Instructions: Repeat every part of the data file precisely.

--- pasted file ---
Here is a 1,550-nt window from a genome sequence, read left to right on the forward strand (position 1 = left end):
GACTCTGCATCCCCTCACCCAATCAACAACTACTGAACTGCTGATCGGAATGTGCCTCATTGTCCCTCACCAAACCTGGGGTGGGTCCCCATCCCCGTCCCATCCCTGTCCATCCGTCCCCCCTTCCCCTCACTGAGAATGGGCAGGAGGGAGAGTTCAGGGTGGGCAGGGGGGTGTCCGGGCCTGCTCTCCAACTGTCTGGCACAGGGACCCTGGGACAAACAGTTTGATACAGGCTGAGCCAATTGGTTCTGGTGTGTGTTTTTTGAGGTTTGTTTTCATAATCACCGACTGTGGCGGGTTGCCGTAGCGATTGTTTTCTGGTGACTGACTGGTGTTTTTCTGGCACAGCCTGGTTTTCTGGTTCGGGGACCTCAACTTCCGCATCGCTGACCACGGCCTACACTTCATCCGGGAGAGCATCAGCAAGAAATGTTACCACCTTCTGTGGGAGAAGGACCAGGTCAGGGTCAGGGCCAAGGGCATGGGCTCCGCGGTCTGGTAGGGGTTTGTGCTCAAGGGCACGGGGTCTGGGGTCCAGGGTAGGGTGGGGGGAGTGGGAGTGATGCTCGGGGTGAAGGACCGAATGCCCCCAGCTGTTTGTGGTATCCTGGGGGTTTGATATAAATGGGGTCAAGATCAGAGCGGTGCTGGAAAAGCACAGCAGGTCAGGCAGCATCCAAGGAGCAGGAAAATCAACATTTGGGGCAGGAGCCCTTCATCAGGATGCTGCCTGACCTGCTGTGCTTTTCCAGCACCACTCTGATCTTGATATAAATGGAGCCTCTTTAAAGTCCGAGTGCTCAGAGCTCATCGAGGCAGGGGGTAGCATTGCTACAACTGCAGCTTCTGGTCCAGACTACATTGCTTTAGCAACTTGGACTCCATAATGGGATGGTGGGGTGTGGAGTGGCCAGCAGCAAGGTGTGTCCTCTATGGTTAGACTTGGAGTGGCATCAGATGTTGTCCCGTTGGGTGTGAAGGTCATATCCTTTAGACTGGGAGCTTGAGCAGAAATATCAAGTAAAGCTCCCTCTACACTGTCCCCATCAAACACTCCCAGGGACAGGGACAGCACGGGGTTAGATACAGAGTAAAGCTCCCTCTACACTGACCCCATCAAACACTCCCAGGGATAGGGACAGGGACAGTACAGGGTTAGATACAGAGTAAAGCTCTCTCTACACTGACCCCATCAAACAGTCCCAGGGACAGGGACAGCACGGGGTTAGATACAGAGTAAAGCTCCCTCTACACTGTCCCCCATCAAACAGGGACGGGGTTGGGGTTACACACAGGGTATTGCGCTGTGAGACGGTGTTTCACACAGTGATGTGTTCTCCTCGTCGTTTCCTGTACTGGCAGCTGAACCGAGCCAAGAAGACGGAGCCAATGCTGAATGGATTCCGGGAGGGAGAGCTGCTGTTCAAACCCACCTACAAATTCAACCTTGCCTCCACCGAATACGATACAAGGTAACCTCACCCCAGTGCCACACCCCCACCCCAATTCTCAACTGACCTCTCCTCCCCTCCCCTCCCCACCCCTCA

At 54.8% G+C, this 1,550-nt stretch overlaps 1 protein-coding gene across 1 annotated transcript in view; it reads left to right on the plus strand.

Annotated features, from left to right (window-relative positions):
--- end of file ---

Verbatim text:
Here is a 1,550-nt window from a genome sequence, read left to right on the forward strand (position 1 = left end):
GACTCTGCATCCCCTCACCCAATCAACAACTACTGAACTGCTGATCGGAATGTGCCTCATTGTCCCTCACCAAACCTGGGGTGGGTCCCCATCCCCGTCCCATCCCTGTCCATCCGTCCCCCCTTCCCCTCACTGAGAATGGGCAGGAGGGAGAGTTCAGGGTGGGCAGGGGGGTGTCCGGGCCTGCTCTCCAACTGTCTGGCACAGGGACCCTGGGACAAACAGTTTGATACAGGCTGAGCCAATTGGTTCTGGTGTGTGTTTTTTGAGGTTTGTTTTCATAATCACCGACTGTGGCGGGTTGCCGTAGCGATTGTTTTCTGGTGACTGACTGGTGTTTTTCTGGCACAGCCTGGTTTTCTGGTTCGGGGACCTCAACTTCCGCATCGCTGACCACGGCCTACACTTCATCCGGGAGAGCATCAGCAAGAAATGTTACCACCTTCTGTGGGAGAAGGACCAGGTCAGGGTCAGGGCCAAGGGCATGGGCTCCGCGGTCTGGTAGGGGTTTGTGCTCAAGGGCACGGGGTCTGGGGTCCAGGGTAGGGTGGGGGGAGTGGGAGTGATGCTCGGGGTGAAGGACCGAATGCCCCCAGCTGTTTGTGGTATCCTGGGGGTTTGATATAAATGGGGTCAAGATCAGAGCGGTGCTGGAAAAGCACAGCAGGTCAGGCAGCATCCAAGGAGCAGGAAAATCAACATTTGGGGCAGGAGCCCTTCATCAGGATGCTGCCTGACCTGCTGTGCTTTTCCAGCACCACTCTGATCTTGATATAAATGGAGCCTCTTTAAAGTCCGAGTGCTCAGAGCTCATCGAGGCAGGGGGTAGCATTGCTACAACTGCAGCTTCTGGTCCAGACTACATTGCTTTAGCAACTTGGACTCCATAATGGGATGGTGGGGTGTGGAGTGGCCAGCAGCAAGGTGTGTCCTCTATGGTTAGACTTGGAGTGGCATCAGATGTTGTCCCGTTGGGTGTGAAGGTCATATCCTTTAGACTGGGAGCTTGAGCAGAAATATCAAGTAAAGCTCCCTCTACACTGTCCCCATCAAACACTCCCAGGGACAGGGACAGCACGGGGTTAGATACAGAGTAAAGCTCCCTCTACACTGACCCCATCAAACACTCCCAGGGATAGGGACAGGGACAGTACAGGGTTAGATACAGAGTAAAGCTCTCTCTACACTGACCCCATCAAACAGTCCCAGGGACAGGGACAGCACGGGGTTAGATACAGAGTAAAGCTCCCTCTACACTGTCCCCCATCAAACAGGGACGGGGTTGGGGTTACACACAGGGTATTGCGCTGTGAGACGGTGTTTCACACAGTGATGTGTTCTCCTCGTCGTTTCCTGTACTGGCAGCTGAACCGAGCCAAGAAGACGGAGCCAATGCTGAATGGATTCCGGGAGGGAGAGCTGCTGTTCAAACCCACCTACAAATTCAACCTTGCCTCCACCGAATACGATACAAGGTAACCTCACCCCAGTGCCACACCCCCACCCCAATTCTCAACTGACCTCTCCTCCCCTCCCCTCCCCACCCCTCA

At 54.8% G+C, this 1,550-nt stretch overlaps 1 protein-coding gene across 1 annotated transcript in view; it reads left to right on the plus strand.

Annotated features, from left to right (window-relative positions):